“We all have a role to play. This is not an area for only scientists. Climate change is not an area for those studying sciences. It is important that even those studying humanities and social sciences are actively involved,” he advised.

Dr. Tanga Odoi also emphasised the need for the Government and all Ugandans involved in implementation of urbanisation and industrialisation processes, to always ensure that the effects on the environment and climate are fully analysed and appropriate mitigation and adaptation measures considered and included in the contract and implementation.

How can young scientists contribute to the climate science agenda?

During her presentation, Dr. Lynne Carter from Makerere University Centre for Climate Change Research and Innovations (MUCCRI) advised the young scientists/students to contribute to the climate change agenda:

  • Be willing to work beyond your specific discipline.
  • Be willing to work with people in other disciplines such as the journalists to ensure that your research results are better understood and thus more readily to be implemented.
  • Be willing to look for interesting research questions beyond your field answered by science.
  • Bring your skills, youthful enthusiasm, curiosity and willingness to work. It energises many research efforts.

On behalf of MUCCRI, Dr. Carter expressed their readiness to nurture and mentor upcoming students/youths with a passion for undertaking research in climate change.

Representing the Ministry of Water and Environment, the Adaptation Officer in the Climate Change Department, Mr. Muhammad Semambo reiterated the Government of Uganda’s commitment to keeping climate change issues on the priority list of the development agenda.

He appealed to the young scientists and youth to join climate change mitigation and adaptation efforts at all levels with special focus on agricultural research as well as research on the emerging field of oil and gas.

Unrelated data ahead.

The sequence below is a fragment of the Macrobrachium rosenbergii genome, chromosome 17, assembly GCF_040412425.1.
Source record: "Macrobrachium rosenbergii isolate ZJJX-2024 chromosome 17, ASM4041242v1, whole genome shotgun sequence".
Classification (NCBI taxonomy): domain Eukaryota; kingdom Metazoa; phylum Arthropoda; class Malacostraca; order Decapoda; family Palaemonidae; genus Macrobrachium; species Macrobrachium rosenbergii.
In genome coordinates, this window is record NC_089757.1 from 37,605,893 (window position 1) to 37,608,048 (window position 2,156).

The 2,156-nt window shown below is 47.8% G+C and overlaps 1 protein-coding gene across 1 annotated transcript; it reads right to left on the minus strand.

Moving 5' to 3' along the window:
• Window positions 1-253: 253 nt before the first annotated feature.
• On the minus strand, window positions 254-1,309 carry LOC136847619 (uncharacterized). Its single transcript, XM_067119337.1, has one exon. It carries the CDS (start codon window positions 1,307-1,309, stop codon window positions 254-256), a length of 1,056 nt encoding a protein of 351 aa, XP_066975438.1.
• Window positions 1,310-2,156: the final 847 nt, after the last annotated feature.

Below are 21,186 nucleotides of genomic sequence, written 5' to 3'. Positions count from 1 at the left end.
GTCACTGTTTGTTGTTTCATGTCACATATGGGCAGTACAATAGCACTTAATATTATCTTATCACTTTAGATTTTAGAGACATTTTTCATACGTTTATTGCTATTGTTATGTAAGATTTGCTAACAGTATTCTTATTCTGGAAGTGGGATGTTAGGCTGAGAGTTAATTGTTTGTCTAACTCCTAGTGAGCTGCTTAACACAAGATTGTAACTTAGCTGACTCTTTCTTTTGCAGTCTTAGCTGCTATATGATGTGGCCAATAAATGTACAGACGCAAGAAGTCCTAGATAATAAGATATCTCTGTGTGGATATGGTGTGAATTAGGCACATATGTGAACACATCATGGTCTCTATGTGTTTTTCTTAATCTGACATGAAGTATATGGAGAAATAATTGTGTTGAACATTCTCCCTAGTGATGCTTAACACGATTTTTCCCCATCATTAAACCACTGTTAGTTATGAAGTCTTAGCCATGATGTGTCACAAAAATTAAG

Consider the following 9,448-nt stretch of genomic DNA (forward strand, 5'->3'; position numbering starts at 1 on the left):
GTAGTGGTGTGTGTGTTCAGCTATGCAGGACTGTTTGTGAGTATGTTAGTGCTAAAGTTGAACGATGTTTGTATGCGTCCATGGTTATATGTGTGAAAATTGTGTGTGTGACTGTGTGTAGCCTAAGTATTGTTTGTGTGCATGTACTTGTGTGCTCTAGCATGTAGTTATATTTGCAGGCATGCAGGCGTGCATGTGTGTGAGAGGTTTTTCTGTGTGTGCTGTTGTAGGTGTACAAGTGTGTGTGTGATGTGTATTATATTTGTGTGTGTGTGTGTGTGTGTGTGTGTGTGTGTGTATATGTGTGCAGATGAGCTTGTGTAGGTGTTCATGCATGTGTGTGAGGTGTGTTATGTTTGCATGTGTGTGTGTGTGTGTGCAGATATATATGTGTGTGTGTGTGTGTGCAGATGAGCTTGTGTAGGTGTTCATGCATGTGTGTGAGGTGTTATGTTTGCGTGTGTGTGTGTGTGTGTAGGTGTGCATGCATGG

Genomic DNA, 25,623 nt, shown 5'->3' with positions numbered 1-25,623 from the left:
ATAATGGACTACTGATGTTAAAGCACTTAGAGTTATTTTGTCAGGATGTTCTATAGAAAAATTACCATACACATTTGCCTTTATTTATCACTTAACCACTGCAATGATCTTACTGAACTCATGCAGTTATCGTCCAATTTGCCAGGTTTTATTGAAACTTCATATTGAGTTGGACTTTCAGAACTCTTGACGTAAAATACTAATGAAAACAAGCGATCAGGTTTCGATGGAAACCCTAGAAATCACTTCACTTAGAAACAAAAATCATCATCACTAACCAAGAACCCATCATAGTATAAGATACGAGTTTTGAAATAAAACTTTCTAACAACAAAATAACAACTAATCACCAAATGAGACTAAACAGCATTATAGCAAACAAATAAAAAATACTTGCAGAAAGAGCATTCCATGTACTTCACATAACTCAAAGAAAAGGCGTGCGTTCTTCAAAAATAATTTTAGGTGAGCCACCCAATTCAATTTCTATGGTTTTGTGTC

Mr. Semambo also commended Makerere University for training and providing knowledge on climate science and climate change and also informed the audience that the Ministry of Water and Environment was coming up with a Climate Change Research Centre that would further inform the research and policies in the field of Climate Science and Climate Change.

This was followed by 20 minutes interactive question and answer session, which climaxed with the young scientists and youth appealing to the Intergovernmental Panel on Climate Change (IPCC)  and the Ministry of Water and Environment to come up with more dialogues with the youth, and nurturing and mentorship programmes.

The Young Scientists Seminar was held in the School of Food Technology, Nutrition and Bioengineering, Conference Hall, CAES, Makerere University.

Article courtesy of Ritah Namisango, Public Relations Office, Makarere University. The article first appeared here


# Evarist MAGARA (not verified) • Tue, 09/02/2014 - 13:21